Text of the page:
Analyses show that the participatory, collegial, and collaborative nature of lesson study were the enabling factors in the open sharing of information and establishment of consensual and mutual understanding (Cooper, 2014) between and among the teachers and the knowledgeable others. This supports the claims of Healy (2009) who said that collective and reflective approaches to evaluate professional practice supports the development of understanding leading to a shared professional identity. This adapts the claim of Marcos, Sanchez, and Tillema (2011) that reflective practice among teachers helps them to deliberate and solve instructional problems critically. Findings also indicate that a professional development activity tailored to the direct experiences of teachers result to significant outcomes. 
Teaching science is often equated to preparing students to cope with the changes and challenges of their lives (Shamsudin, Abdullah, & Yaamat, 2013). In fact, the Next Generation Science Standards (NRC, 2000) stress that “science is the pursuit of explanations of the natural world, and technology and engineering are means of accommodating human needs, intellectual curiosity, and aspirations” (p. 2). Lesson study captures the essence of social constructivism which emphasizes the importance of social interaction through negotiation, discourse, reflection, and explanation in the construction of knowledge. This supports its effectiveness as an inquiry professional development model in increasing teacher subject-matter knowledge and pedagogical skills (Rock & Wilson, 2005). Aside from transforming conventional classrooms into inquiry-based classrooms, teachers are empowered to build a constructivist and self-regulated professional learning community where they undergo the processes of collaborative goal setting, lesson planning, observing and monitoring outcomes, reflecting, and revising lessons to achieve meaningful results in terms of student achievement.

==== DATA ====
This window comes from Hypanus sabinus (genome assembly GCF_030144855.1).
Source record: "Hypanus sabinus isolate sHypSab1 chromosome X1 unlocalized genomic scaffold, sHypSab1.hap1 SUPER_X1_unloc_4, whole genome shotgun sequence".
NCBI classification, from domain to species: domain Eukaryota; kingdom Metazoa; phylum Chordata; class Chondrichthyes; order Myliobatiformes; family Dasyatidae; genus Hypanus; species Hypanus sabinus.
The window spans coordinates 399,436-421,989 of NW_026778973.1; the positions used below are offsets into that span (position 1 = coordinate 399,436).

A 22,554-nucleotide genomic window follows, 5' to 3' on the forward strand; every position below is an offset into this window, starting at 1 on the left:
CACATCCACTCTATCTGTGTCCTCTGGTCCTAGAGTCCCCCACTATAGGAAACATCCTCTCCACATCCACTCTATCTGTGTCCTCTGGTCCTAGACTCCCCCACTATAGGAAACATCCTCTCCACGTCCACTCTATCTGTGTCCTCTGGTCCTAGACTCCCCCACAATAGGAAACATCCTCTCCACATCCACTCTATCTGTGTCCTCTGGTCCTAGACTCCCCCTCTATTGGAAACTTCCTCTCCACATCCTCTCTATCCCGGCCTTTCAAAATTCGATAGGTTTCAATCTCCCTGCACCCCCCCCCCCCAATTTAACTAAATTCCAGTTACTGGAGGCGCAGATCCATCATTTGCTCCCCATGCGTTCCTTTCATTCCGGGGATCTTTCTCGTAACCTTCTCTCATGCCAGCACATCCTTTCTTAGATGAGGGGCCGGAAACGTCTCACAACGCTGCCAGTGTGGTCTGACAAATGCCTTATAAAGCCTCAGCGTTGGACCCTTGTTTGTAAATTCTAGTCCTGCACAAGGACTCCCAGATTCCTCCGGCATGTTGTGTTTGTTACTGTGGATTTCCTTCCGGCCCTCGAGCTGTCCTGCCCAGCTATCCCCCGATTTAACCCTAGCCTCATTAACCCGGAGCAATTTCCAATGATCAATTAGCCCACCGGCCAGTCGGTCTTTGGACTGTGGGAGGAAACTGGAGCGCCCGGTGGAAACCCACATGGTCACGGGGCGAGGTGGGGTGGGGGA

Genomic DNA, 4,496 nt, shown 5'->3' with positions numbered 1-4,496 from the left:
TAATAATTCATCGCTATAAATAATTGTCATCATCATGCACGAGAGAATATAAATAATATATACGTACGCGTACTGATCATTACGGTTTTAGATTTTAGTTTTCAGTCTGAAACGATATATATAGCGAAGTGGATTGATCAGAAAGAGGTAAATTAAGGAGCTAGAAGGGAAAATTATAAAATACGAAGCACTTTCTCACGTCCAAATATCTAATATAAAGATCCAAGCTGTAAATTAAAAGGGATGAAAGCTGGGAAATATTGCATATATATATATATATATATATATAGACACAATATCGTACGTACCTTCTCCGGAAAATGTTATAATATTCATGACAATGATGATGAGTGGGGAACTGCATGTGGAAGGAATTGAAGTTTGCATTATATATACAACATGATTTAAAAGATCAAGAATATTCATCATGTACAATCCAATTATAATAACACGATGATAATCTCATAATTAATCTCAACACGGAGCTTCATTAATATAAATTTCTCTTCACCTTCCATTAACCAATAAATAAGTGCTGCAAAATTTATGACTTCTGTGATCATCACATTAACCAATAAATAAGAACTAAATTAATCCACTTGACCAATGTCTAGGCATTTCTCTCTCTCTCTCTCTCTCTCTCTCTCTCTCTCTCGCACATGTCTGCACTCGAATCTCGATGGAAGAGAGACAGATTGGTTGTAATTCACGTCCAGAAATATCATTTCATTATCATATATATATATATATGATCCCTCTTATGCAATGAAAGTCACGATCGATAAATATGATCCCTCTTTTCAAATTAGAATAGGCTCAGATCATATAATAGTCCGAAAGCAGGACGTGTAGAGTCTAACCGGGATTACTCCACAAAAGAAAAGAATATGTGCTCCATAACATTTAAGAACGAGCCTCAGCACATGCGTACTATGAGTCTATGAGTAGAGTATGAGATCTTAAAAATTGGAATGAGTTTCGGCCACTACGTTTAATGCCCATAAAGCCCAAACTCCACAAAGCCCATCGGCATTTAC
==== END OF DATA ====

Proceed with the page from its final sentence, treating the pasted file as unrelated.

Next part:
Researchers attributed the importance of learning of historical experiences of social groups from visualizing the object of their learning. In lesson study, teachers examine their teaching practices to identify the critical lenses for students’ learning (Cheung & Wong, 2014). In the processes of lesson study, it is the understanding of the connection between teaching and learning that builds the relationship between how the intended content is “made possible to learn in a lesson and what the students are supposed to learn” (Cheung, 2011; Lo, Chik, & Pang, 2006; Marton & Pang, 2006; Pang & Marton, 2005) which makes it an effective professional development activity.